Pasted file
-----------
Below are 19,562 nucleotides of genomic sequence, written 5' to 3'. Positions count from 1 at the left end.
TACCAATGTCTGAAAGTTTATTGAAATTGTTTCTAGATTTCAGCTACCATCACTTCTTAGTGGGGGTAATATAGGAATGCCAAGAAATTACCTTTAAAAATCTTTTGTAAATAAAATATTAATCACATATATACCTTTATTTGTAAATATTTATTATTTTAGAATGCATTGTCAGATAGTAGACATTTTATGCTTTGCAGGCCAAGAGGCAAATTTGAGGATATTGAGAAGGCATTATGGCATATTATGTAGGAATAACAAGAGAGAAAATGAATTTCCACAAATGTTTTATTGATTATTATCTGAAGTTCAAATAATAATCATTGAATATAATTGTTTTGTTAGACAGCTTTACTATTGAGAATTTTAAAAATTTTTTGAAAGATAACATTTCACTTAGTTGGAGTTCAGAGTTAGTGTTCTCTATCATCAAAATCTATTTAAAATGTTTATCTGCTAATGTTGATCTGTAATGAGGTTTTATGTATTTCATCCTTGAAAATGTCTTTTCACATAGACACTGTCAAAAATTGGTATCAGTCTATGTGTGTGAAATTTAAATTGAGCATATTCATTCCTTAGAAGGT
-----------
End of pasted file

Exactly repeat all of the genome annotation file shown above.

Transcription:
Below are 19,562 nucleotides of genomic sequence, written 5' to 3'. Positions count from 1 at the left end.
TACCAATGTCTGAAAGTTTATTGAAATTGTTTCTAGATTTCAGCTACCATCACTTCTTAGTGGGGGTAATATAGGAATGCCAAGAAATTACCTTTAAAAATCTTTTGTAAATAAAATATTAATCACATATATACCTTTATTTGTAAATATTTATTATTTTAGAATGCATTGTCAGATAGTAGACATTTTATGCTTTGCAGGCCAAGAGGCAAATTTGAGGATATTGAGAAGGCATTATGGCATATTATGTAGGAATAACAAGAGAGAAAATGAATTTCCACAAATGTTTTATTGATTATTATCTGAAGTTCAAATAATAATCATTGAATATAATTGTTTTGTTAGACAGCTTTACTATTGAGAATTTTAAAAATTTTTTGAAAGATAACATTTCACTTAGTTGGAGTTCAGAGTTAGTGTTCTCTATCATCAAAATCTATTTAAAATGTTTATCTGCTAATGTTGATCTGTAATGAGGTTTTATGTATTTCATCCTTGAAAATGTCTTTTCACATAGACACTGTCAAAAATTGGTATCAGTCTATGTGTGTGAAATTTAAATTGAGCATATTCATTCCTTAGAAGGT